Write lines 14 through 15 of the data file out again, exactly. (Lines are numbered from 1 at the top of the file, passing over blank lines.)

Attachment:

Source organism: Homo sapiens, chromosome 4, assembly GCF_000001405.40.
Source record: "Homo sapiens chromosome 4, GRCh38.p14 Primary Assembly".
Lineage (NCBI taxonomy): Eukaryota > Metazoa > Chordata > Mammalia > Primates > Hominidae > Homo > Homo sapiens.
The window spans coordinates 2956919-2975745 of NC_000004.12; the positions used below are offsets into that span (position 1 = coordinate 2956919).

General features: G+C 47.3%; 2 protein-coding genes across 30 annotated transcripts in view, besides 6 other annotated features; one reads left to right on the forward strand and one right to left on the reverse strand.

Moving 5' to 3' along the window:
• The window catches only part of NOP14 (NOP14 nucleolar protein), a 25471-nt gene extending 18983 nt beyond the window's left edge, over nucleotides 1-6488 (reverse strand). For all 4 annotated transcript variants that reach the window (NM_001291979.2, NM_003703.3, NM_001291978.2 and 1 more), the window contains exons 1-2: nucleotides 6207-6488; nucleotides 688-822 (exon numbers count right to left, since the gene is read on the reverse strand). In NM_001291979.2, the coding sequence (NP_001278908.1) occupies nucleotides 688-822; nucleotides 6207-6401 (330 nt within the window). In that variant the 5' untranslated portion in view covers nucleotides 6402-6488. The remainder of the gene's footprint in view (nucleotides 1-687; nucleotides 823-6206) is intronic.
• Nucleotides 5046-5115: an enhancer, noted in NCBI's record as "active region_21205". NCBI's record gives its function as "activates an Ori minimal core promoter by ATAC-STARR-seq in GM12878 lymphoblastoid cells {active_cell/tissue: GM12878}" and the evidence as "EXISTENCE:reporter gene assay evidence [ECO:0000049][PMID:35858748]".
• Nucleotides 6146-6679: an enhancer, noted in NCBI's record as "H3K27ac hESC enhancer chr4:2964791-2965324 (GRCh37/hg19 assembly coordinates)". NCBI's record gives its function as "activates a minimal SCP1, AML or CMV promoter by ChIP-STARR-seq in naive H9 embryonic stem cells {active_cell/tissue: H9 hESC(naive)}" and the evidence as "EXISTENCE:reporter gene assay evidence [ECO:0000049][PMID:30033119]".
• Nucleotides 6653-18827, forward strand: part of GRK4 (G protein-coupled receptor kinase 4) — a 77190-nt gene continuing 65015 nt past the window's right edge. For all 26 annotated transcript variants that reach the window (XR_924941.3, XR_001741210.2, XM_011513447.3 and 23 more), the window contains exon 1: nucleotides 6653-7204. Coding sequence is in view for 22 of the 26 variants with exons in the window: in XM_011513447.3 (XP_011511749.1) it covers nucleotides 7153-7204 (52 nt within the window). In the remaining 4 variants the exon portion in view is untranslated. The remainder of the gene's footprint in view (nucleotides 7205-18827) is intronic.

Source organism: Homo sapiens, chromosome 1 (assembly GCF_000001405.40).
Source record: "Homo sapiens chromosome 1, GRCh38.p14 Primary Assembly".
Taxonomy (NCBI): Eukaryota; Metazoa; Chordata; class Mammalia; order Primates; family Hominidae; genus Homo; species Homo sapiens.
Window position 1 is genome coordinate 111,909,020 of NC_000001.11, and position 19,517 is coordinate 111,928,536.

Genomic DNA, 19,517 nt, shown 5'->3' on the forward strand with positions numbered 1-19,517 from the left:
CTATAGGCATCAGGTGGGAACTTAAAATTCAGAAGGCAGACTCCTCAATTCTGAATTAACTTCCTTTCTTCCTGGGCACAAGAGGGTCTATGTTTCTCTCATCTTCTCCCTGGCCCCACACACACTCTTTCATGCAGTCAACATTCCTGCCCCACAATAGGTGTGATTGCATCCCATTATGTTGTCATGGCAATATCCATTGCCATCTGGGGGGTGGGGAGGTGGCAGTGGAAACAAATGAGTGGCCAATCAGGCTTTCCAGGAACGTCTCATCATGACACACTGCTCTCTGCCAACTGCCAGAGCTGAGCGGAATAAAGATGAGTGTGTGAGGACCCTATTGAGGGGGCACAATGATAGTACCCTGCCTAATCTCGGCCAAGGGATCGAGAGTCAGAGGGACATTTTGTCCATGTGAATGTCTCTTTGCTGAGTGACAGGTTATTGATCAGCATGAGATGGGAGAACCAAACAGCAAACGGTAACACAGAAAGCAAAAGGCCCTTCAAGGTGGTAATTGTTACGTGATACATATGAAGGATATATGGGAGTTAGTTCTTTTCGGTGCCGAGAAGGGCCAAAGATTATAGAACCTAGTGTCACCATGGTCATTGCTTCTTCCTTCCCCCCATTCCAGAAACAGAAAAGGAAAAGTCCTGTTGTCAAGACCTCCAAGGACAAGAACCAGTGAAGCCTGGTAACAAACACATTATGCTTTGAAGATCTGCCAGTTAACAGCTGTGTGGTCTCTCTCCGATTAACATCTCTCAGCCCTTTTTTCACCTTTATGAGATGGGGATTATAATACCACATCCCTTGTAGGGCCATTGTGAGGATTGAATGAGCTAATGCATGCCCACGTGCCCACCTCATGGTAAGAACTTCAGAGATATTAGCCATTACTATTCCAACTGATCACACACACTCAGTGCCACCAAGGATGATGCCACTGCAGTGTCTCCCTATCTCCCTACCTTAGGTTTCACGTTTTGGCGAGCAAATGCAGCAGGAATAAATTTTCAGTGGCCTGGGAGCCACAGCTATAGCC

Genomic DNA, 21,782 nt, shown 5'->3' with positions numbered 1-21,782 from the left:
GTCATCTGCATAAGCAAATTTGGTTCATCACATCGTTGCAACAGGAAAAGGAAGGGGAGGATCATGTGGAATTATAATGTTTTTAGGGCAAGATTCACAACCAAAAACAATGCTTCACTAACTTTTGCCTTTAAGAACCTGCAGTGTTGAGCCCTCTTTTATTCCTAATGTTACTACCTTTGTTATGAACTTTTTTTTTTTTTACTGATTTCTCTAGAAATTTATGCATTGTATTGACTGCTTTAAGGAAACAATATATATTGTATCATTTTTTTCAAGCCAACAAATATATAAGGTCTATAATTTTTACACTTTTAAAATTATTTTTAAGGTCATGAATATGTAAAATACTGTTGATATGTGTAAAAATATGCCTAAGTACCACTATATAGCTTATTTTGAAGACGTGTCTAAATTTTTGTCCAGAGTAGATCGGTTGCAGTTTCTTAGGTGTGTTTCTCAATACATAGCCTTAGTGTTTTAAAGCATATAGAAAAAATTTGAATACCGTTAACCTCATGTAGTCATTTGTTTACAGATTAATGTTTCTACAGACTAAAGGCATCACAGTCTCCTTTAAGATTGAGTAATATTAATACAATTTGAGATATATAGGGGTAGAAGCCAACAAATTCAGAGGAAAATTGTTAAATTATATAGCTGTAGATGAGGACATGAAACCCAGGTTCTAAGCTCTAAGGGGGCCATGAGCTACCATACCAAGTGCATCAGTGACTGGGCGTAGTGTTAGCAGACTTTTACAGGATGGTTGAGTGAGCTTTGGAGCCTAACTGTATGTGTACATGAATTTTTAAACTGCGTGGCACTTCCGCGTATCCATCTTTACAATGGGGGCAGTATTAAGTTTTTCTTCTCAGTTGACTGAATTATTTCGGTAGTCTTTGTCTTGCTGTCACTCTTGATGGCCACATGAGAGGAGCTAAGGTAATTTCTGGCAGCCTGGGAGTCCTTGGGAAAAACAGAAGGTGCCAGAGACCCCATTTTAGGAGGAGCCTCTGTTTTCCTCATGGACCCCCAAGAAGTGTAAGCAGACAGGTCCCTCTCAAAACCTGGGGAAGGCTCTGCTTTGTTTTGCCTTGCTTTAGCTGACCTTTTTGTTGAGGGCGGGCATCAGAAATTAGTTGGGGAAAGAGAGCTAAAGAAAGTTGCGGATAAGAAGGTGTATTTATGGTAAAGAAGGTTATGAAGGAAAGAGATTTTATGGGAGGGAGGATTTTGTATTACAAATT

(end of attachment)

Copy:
Window position 1 is genome coordinate 111,909,020 of NC_000001.11, and position 19,517 is coordinate 111,928,536.

Genomic DNA, 19,517 nt, shown 5'->3' on the forward strand with positions numbered 1-19,517 from the left: